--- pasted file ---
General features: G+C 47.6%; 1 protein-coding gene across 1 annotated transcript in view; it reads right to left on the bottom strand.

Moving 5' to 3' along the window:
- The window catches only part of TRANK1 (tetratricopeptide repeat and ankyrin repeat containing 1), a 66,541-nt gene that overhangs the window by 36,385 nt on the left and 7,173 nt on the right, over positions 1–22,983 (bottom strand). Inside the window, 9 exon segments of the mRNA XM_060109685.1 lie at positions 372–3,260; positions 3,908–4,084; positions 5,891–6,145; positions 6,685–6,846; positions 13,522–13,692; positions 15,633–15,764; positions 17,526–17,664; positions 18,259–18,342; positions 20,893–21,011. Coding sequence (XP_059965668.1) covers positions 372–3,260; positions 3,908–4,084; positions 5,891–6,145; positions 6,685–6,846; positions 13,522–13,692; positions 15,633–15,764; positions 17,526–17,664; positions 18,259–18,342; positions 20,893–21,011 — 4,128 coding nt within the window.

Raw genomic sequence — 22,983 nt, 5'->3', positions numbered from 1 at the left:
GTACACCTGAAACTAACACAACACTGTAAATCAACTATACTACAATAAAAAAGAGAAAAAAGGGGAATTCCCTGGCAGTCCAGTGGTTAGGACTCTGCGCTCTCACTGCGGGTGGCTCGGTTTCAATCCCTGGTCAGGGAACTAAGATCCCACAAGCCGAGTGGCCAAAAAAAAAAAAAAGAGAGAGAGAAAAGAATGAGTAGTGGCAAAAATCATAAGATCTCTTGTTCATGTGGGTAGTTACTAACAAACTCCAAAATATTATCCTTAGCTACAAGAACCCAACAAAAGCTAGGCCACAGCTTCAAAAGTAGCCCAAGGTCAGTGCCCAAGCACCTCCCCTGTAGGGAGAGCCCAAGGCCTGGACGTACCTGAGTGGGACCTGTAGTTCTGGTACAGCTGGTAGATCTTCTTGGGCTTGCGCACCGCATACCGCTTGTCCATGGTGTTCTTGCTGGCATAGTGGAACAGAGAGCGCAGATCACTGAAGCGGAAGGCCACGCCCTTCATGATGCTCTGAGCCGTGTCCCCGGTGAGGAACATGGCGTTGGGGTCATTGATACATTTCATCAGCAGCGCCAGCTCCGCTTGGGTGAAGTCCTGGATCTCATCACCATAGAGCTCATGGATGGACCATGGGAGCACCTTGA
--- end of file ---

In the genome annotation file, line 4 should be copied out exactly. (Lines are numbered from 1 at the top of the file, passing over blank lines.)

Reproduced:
Raw genomic sequence — 22,983 nt, 5'->3', positions numbered from 1 at the left: